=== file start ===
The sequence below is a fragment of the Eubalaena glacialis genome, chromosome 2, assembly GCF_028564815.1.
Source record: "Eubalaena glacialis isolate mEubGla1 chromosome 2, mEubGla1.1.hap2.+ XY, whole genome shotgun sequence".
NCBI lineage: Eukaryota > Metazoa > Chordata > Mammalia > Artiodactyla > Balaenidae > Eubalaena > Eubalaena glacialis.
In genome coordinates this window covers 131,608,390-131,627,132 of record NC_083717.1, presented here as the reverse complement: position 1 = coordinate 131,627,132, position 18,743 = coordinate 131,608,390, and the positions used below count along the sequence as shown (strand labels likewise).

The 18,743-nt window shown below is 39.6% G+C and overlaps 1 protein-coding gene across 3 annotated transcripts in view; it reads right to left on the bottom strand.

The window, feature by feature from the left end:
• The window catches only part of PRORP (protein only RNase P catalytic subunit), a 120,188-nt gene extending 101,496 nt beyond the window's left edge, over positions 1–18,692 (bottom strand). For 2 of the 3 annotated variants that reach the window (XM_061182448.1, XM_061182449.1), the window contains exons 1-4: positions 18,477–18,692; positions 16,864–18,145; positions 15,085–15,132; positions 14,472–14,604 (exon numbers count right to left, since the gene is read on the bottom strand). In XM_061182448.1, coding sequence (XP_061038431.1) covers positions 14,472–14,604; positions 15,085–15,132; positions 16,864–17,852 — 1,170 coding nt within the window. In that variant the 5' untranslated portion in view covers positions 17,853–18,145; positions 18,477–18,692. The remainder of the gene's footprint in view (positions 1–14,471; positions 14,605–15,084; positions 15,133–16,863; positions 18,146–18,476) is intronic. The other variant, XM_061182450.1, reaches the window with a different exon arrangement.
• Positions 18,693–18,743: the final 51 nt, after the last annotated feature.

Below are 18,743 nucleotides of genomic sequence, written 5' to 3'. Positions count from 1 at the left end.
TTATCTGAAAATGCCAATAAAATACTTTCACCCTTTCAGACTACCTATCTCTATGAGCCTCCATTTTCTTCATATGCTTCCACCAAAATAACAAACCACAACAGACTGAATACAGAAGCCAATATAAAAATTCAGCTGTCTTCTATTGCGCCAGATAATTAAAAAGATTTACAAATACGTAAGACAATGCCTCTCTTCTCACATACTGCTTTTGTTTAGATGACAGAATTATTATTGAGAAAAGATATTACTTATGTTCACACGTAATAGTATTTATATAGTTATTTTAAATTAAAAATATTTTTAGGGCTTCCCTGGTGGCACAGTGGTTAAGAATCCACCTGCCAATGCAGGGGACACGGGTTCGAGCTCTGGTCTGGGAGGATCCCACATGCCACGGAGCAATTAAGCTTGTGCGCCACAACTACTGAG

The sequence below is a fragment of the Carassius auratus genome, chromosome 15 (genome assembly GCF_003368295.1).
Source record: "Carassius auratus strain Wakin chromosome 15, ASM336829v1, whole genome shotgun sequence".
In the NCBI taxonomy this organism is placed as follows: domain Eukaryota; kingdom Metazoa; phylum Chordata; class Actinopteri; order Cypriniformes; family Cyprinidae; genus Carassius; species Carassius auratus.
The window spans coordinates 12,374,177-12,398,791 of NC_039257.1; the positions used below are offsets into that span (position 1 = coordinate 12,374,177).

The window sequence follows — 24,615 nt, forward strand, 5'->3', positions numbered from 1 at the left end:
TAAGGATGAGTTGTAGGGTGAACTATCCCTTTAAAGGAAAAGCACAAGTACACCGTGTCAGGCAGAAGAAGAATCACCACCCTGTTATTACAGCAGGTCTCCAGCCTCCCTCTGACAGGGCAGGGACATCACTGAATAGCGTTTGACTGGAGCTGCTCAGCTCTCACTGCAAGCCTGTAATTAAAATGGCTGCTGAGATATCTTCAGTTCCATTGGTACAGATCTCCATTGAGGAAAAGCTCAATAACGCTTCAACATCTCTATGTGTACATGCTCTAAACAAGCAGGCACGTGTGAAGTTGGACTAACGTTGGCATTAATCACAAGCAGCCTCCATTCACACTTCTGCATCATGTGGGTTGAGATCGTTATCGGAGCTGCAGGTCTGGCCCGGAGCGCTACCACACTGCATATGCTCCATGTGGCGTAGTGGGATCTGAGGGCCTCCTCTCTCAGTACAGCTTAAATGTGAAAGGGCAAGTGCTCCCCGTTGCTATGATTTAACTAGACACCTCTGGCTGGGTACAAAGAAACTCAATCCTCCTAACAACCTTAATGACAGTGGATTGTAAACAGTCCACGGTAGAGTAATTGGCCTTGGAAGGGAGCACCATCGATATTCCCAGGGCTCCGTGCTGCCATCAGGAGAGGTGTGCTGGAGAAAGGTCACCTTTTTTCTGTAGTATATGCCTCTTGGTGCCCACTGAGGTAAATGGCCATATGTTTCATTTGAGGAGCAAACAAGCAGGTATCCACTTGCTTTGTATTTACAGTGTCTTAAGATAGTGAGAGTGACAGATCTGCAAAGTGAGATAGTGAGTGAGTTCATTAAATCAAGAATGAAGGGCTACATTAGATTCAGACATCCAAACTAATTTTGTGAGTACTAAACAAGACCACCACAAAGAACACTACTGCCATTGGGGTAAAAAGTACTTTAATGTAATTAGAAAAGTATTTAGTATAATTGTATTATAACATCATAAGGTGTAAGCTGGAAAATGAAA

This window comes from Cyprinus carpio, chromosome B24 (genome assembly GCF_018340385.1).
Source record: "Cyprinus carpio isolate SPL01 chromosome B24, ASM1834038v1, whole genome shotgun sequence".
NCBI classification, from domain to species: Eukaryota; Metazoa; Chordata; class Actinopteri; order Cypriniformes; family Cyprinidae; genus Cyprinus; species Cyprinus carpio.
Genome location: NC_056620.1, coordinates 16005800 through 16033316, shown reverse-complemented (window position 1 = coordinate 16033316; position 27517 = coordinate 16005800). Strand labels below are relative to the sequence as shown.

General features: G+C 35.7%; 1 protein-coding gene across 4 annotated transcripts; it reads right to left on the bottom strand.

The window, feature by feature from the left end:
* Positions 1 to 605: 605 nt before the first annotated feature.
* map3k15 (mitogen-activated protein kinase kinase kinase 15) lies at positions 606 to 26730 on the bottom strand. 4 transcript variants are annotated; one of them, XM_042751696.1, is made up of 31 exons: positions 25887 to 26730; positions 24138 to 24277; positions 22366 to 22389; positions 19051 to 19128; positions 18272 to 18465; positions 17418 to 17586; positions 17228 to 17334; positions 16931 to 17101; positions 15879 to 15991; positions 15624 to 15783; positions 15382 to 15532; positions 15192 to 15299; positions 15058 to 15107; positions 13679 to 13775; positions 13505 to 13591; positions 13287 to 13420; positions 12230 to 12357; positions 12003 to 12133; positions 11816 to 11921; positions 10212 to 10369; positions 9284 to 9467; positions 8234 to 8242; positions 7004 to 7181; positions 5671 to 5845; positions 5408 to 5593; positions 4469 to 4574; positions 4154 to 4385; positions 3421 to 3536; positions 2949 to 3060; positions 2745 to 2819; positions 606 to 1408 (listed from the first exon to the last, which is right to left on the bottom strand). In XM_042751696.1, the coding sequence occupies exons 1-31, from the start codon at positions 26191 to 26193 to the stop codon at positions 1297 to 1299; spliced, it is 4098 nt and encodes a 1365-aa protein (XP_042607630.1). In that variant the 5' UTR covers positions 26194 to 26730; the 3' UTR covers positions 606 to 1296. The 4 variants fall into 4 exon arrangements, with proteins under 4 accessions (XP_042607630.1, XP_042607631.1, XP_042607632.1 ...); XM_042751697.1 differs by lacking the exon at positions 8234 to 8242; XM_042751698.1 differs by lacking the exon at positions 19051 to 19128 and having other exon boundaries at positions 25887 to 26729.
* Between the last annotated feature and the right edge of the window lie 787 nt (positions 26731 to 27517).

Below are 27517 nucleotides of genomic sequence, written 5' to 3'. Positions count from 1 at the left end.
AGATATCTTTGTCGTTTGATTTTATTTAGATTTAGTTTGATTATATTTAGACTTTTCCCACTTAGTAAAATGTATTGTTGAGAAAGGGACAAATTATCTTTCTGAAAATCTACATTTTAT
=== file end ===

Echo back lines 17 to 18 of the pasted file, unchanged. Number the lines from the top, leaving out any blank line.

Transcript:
This window comes from Cyprinus carpio, chromosome B24 (genome assembly GCF_018340385.1).
Source record: "Cyprinus carpio isolate SPL01 chromosome B24, ASM1834038v1, whole genome shotgun sequence".